What does Hebrews 12:14 mean?
ESV: Strive for peace with everyone, and for the holiness without which no one will see the Lord.
NIV: Make every effort to live in peace with everyone and to be holy; without holiness no one will see the Lord.
NASB: Pursue peace with all people, and the holiness without which no one will see the Lord.
CSB: Pursue peace with everyone, and holiness--without it no one will see the Lord.
NLT: Work at living in peace with everyone, and work at living a holy life, for those who are not holy will not see the Lord.
KJV: Follow peace with all men, and holiness, without which no man shall see the Lord:
This passage of Hebrews encourages Christians to "hold fast" (Hebrews 3:6) despite persecutions and hardships. Most of what we face as believers is not as drastic as it could be (Hebrews 12:4), and God uses those experiences to "train" us into a deeper, stronger faith. Prior verses relied on athletic terminology to depict the way we should approach our own spiritual growth (Hebrews 12:11–12).
A common command given in the New Testament is for Christians to seek peace between themselves and others (Romans 12:18; 2 Corinthians 13:11; 1 Thessalonians 5:13). In fact, this capacity to "get along" is tied closely to our spiritual maturity (James 3:17; 1 Timothy 3:3; Galatians 5:22). This is especially important when it comes to relationships between other Christians. Not only does mutual love serve to build up the church, it is a primary sign to the world that we're disciples of Christ (John 13:35; 1 John 3:14; 4:21).
Along with mutual peace, the writer encourages a life of holiness. Again, this is a common theme of New Testament teaching. Christians are empowered by the Holy Spirit to live godly, righteous, moral lives (2 Timothy 1:7). Sin is always the result of rejecting that power, in some way (1 Corinthians 10:13). Those who persist in sin are proving that they don't have the influence of the Holy Spirit in their lives (1 John 1:6).
At the same time, this verse does not mean we're meant to be saved based on our "good behavior." It is impossible for an imperfect, unholy sinner to stand before God (Isaiah 6:5) — we must be perfectly righteous to be in His presence (Exodus 33:19–20). That exact point will be made later in this chapter when the writer refers to God's display at Mount Sinai (Hebrews 12:18–29).
That ability to stand in the presence of God, however, is exactly what we gain from Christ's finished work on our behalf (Hebrews 9:11–12; 1 John 3:2). The holiness we need to "see the Lord" comes from Christ, by His grace, and through our faith in Him (2 Corinthians 5:21; 1 Peter 3:18). Striving to live according to that standard should be the natural desire of every saved believer (John 14:15).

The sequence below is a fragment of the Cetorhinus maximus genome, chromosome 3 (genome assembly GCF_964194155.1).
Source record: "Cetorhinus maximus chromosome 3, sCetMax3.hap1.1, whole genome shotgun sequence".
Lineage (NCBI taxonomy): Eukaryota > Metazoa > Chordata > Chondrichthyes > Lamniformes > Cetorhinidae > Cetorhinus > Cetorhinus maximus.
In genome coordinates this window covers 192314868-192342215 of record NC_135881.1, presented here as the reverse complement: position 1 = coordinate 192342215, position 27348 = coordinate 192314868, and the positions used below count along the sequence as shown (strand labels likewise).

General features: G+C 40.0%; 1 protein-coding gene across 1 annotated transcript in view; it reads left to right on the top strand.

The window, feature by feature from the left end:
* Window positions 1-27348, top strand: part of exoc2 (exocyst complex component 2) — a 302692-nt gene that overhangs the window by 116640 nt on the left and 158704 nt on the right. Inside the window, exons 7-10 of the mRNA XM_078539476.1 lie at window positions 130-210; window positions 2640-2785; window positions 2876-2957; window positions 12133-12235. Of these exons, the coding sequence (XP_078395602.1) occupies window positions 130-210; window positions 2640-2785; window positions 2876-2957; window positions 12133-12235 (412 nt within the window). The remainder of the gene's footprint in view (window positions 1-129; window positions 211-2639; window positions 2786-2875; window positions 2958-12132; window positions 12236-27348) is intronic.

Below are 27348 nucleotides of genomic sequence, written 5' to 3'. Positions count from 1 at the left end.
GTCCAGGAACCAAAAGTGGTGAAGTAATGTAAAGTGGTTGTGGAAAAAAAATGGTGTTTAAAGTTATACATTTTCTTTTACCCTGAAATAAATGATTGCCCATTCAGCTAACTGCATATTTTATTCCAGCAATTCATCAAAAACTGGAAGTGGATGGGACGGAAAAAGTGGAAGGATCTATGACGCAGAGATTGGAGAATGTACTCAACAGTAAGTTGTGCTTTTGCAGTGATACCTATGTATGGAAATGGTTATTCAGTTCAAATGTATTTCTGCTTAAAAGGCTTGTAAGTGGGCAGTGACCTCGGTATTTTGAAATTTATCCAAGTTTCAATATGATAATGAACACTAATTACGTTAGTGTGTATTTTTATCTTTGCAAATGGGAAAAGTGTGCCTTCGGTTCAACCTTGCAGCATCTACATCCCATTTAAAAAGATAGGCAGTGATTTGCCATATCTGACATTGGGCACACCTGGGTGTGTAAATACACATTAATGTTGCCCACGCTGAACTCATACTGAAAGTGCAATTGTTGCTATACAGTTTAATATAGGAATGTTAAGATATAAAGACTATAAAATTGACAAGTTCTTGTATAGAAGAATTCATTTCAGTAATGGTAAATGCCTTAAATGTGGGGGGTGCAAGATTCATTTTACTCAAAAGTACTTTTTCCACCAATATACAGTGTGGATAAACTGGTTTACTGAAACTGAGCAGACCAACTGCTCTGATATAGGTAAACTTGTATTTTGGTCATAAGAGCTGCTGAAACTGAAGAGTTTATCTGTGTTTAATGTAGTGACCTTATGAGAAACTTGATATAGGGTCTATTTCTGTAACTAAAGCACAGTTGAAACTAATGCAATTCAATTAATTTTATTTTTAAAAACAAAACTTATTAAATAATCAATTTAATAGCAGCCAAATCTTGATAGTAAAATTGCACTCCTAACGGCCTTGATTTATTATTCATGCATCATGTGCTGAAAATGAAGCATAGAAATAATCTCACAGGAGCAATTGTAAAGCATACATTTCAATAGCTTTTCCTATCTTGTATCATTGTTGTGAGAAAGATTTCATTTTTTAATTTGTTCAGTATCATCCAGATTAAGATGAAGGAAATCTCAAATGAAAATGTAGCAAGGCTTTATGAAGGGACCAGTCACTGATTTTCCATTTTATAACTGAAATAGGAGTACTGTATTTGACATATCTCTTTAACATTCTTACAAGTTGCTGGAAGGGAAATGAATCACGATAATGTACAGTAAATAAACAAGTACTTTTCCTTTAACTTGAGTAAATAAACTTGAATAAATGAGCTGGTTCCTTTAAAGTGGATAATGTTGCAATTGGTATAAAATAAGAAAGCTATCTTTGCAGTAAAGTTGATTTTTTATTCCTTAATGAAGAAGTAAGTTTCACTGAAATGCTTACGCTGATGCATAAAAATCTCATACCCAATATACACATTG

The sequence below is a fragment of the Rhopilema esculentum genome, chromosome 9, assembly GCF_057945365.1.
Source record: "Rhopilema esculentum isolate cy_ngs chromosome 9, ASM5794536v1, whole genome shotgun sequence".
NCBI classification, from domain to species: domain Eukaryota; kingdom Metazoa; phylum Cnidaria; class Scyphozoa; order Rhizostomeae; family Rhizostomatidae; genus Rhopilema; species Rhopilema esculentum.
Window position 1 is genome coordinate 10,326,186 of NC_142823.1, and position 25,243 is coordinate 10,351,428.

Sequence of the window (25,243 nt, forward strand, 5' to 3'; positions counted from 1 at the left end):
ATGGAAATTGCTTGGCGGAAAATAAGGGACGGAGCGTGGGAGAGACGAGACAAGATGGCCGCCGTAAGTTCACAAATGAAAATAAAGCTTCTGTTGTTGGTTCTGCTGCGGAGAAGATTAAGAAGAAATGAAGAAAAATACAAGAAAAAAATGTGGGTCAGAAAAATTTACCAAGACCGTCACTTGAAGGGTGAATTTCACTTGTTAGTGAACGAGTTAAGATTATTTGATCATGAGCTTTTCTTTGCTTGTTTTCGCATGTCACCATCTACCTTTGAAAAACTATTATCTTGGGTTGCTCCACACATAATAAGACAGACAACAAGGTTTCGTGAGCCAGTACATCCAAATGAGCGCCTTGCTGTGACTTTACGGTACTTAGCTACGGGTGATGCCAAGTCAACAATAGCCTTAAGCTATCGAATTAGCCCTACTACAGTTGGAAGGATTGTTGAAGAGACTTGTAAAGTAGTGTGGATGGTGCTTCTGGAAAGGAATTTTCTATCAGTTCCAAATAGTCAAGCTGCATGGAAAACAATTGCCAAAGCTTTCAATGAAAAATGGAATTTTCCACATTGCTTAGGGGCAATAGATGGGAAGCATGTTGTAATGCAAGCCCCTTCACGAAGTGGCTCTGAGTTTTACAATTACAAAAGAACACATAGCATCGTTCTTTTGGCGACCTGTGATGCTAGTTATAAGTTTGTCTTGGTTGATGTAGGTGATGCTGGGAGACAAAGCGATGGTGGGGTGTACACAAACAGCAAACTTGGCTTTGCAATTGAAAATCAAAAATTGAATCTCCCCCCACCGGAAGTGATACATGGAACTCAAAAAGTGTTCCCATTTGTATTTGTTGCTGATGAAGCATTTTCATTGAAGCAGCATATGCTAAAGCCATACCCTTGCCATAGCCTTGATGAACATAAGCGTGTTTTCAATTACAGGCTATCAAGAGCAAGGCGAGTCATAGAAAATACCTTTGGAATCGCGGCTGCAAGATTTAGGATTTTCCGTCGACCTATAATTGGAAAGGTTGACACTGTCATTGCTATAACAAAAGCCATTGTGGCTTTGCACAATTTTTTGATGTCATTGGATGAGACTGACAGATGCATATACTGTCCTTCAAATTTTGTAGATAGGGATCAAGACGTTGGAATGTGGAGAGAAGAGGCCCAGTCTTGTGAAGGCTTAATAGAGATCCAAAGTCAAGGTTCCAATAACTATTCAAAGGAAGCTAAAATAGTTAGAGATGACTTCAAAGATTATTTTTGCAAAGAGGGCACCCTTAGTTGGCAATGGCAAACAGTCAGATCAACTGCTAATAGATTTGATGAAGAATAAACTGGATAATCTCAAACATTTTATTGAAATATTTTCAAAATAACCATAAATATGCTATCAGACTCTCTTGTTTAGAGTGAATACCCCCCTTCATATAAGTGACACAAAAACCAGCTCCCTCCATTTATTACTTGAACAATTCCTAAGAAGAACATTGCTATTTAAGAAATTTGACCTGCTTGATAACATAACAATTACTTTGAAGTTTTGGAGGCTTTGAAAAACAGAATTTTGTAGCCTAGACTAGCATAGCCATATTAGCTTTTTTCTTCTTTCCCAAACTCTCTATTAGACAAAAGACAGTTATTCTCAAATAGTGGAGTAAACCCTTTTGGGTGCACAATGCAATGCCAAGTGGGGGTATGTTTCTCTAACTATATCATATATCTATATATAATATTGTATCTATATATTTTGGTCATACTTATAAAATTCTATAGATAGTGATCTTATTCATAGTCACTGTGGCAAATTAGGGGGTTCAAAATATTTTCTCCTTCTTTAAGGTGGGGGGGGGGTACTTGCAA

Hebrews 12:3–17 builds from a description of heroes of the faith, culminating in Jesus Christ. Those who came before were loved by God and honored by God, and yet they suffered hardships in this world. In this passage, the writer makes it clear that suffering is often God's way of building us up and training us, not necessarily a sign of His displeasure. Christians who respond to trials by seeking God, in faith, can avoid the fate of less-faithful men, like Esau.
Chapter 11 explained the victories of some of the Old Testament's greatest heroes. It also explained their sufferings and persecution. This chapter uses those examples as a ''cloud of witnesses'' to prove that God does not abandon us when we suffer. In many cases, He uses those experiences to ''train'' us, as if we were athletes, to make us stronger. In other cases, it's the same kind of discipline that a child receives from a loving father. Unlike the old covenant, which rightly inspired fear and dread, the new covenant offers us peace. As with any other matter of truth or falsehood, we should cling to what's true, so that we can be part of ''a kingdom that cannot be shaken.''
Hebrews chapter 12 builds on the example of the heroes of the faith mentioned in chapter 11. The main point of this lesson is that these figures endured suffering and hardship, yet held to their faith in God, which allowed them to achieve victory. Chapter 12, in particular, points out that earthly hardship is not a sign of God's displeasure, or abandonment. Rather, it's part of living in a fallen, godless world. And, in many cases, it's a form of ''training'' the Lord uses to mold us into more powerful instruments. This, as with other passages in Hebrews, leads into another explanation of why we should take these ideas seriously, and sets up a few final practical lessons in chapter 13.
The book of Hebrews is meant to challenge, encourage, and empower Christian believers. According to this letter, Jesus Christ is superior to all other prophets and all other claims to truth. Since God has given us Christ, we ought to listen to what He says and not move backwards. The consequences of ignoring God are dire. Hebrews is important for drawing on many portions of the Old Testament in making a case that Christ is the ultimate and perfect expression of God's plan for mankind. This book presents some tough ideas about the Christian faith, a fact the author makes specific note of.
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